Endangered animals you might see in Croatia
Croatia is covered with pristine, untouched forests, grasslands, mountains, deserts, lakes, and seas that are filled with a variety of wildlife. This gives anyone hiking or swimming around the country an opportunity to see some truly incredible animals and fish roaming free in their natural habitats.
If you are lucky enough to spot a wild animal wandering around, it is important not to bother them. As the saying goes, “take nothing but photos, leave nothing but footprints”. Many of Croatia’s wild animals are endangered, so it is imperative that we do all we can to protect them.
Under Croatian law, all animals are protected, and large fines are imposed for causing any animal harm. Animals listed as endangered have an extra layer of protection from the government and, therefore, much larger fines are imposed.
The most dangerous threats to wild animals are pollution, traffic, mass tourism, hunting, and fishing. By spreading awareness, we can all do our part to protect the creatures around us. Whether you live in Croatia or are just passing through as a tourist, it is up to all of us to protect habitats and the wildlife living in them.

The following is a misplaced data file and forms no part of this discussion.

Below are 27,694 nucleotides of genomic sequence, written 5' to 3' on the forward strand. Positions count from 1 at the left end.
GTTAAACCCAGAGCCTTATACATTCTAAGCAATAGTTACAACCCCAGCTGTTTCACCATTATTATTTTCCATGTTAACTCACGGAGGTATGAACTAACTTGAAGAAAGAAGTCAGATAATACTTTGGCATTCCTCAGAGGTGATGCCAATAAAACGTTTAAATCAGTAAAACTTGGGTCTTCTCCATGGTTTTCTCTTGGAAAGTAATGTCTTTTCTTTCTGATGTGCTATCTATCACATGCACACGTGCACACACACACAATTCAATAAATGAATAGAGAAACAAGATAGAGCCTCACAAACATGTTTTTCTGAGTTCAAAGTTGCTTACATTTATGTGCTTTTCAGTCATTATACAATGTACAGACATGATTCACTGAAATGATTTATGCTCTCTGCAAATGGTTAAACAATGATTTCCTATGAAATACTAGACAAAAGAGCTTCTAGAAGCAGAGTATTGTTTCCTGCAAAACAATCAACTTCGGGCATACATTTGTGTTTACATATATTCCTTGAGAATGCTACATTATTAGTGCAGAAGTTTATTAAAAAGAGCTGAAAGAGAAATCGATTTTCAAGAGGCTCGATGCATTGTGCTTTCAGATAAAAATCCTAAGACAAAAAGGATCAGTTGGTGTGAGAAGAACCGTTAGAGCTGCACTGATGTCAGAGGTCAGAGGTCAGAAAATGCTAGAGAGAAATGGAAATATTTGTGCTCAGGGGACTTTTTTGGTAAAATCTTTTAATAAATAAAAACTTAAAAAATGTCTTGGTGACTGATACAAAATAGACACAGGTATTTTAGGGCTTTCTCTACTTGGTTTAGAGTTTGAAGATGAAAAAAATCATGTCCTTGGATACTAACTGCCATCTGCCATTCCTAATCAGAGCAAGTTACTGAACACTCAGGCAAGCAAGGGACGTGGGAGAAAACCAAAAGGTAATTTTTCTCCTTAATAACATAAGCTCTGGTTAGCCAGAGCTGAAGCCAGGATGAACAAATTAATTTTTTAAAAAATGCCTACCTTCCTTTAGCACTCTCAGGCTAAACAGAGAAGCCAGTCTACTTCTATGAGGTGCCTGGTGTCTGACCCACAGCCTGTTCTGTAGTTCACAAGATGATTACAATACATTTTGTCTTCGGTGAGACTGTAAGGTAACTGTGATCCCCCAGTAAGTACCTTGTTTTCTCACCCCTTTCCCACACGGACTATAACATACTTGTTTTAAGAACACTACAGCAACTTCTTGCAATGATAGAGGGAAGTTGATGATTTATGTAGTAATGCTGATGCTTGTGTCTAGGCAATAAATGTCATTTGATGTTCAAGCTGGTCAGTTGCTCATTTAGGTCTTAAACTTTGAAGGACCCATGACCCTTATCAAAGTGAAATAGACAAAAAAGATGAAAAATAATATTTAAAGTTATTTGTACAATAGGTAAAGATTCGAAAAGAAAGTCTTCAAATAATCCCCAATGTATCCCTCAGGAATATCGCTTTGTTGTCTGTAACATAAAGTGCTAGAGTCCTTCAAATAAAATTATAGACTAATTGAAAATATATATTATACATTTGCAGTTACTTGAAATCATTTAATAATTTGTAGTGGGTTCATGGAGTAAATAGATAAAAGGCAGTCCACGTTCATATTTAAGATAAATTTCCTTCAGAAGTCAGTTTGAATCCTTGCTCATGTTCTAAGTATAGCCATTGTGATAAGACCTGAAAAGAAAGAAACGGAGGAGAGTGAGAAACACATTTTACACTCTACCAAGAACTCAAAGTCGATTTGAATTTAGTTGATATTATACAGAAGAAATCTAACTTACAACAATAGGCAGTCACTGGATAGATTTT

In this post, we cover 20 endangered animals you might encounter and where you might see them in Croatia, as well as the penalties for messing with these creatures.
Jump to an animal:
- Bjeloglavi sup (Griffon vulture)
- Čovječja ribica (Olm)
- Dabar (Beaver)
- Euroazijski ris (Lynx)
- Hridinski ježinac (Sea urchin)
- Kitovi (Whales)
- Kopnena kornjača (Hermann’s tortoise)
- Kuna zlatica (Marten)
- Lombardijska smeđa žaba (Italian agile frog)
- Macaklin (Lizard)
- Mala ušara (Long-eared owl)
- Mekousna pastrva (Trout)
- Močvarni plavac (Butterfly)
- Plemenita periska (Noble pen shell)
- Poskok (Horned viper)
- Prstac (Date mussel)
- Smeđi medvjed (Brown bear)
- Sredozemna medvjedica (Mediterranean monk seal)
- Šišmiš (Bat)
- Vuk (Wolf)
Look after the animals…
Which animals are endangered in Croatia?
The list of all protected animal species in Croatia is quite long, so we picked some of the most vulnerable animals to share with you. Most of these animals cannot be hunted as they are strictly protected wild animals, but some, like the sea urchin, require a license for fishing.
An official list of all protected animal species in Croatia is available here.
If you run into any of these animals, gaze, but please do not touch them.
Bjeloglavi sup (Griffon vulture; Gyps fulvus) is a bird of prey from the hawk family. It is recognizable for its small head that stays down in flight, large wings with a span of up to 2,8 meters, and short tail. Bjeloglavi sup never attacks live animals and usually eats large dead mammals.
In Croatia, its most famous habitat is the island of Cres, where Centar za posjetitelje i oporavilište za bjeloglave supove Beli (Beli Visitor Centre and Rescue Centre for Griffon Vultures) is situated. Some of them also live on the islands of Krk, Prvić, Plavnik, and Rab.
Čovječja ribica (olm; Proteus anguinus) is the most popular endemic cave animal in Croatia. Its skin is human-like, and its long body is reminiscent of a snake.